THE OBJECT IN THE LIMIT, 2008
This essay by Stacy Switzer, Curator and Director of Grand Arts in Kansas City, first appeared in the catalog “Michael Jones McKean: Selected Projects 2003-2008” in spring of 2008.
“By a knight of ghosts and shadows
I summoned am to tourney
Ten leagues beyond the wide world’s end—
Methinks it is no journey.”
“Being more X than K
‘Feet don’t fail me miaow’
Carved above the grave
‘Curved above the groov’”
The Meta, The Mercy
Choose a place to enter into Michael Jones McKean’s mysterious, poetic and complex work. To do so, you will have to let go of beginnings, middles, endings: for linear narrative is of little consequence in this artist’s constructed parallel worlds. McKean’s elegant assemblages and ambitious installations are places-out-of-place within times-out-of-time. They can be hallucinatory, elliptical, and vexing despite their insistent materiality in the here-now. But even without endings, there are ends in these works, plenty of them. Consider some of McKean’s sources and subjects: Albert Ayler, the legendary jazz saxophonist whose body was found floating in New York City’s East River (an apparent, though unconfirmed suicide); Donald Crowhurst, the amateur seafarer who set sail to circle the globe, but ended up adrift in the Atlantic, beaconing the water to swallow him up, which it did; Radio Raheem, the Boom Box-toting character in Spike Lee’s now classic film Do the Right Thing, whose murder ignited a race riot; and Hall and Oates (a.k.a. H2O) the soft-rocking duo whose creepy indelible love/loss songs could be soundtracks for suicide at sea. There is enough death in this work to go ‘round. And yet, it is also clear through McKean’s work that the final limit is never the last note in a song or a story; it, like anywhere else, is a fine place to begin, as good a place as rainbows (their inherent placelessness notwithstanding), and eerie glows, as sperm whales, as colonial expeditions, and as a 1967 McCullough chainsaw, as gold chains, as Mississippi River silt, and modern furniture design, as Fitzcarraldo and Home Depot, and as an Argentinian meteorite (its unfathomable origin totally withstanding) whose calculated place happens to be right here, in the gallery, displacing space with you and I. We could begin here, but we won’t. We’ll begin somewhere else. Above the groove.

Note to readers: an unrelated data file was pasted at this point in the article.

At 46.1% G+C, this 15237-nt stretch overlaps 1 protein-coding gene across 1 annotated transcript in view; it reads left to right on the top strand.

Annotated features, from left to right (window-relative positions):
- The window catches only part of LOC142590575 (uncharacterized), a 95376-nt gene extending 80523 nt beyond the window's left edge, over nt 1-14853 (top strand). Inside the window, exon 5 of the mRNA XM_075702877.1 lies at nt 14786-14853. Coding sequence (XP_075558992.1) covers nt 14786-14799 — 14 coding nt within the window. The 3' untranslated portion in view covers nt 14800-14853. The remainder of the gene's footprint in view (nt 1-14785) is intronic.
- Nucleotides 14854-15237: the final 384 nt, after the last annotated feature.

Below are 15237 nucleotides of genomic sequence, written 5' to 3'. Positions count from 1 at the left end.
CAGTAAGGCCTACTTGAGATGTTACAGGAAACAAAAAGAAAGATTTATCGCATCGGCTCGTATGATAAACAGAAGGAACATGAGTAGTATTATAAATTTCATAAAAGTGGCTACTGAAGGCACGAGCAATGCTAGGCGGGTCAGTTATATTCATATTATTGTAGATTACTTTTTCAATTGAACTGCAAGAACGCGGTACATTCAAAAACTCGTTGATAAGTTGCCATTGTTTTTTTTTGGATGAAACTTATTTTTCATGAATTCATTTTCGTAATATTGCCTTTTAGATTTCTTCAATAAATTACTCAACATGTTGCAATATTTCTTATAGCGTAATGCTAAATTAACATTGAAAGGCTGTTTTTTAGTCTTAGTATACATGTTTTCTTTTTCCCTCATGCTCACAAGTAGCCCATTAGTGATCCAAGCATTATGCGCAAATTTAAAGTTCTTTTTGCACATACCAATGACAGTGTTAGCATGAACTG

Begin with object lust. The 1987 J1 Super Jumbo Promax Boom Box. McKean wanted it. Badly. According to everything it meant and could mean: one of the largest boom boxes ever made, it played a starring role in Lee’s Do the Right Thing, blasting out Public Enemy’s “Fight the Power” on the arm of Radio Raheem. Lee’s movie made the Promax into an icon—a symbol of resistance, racial conflict, and slick product design that’s since achieved a near-mythic status among certain collectors of 1980’s gear.
McKean found one on eBay, and it became an art object.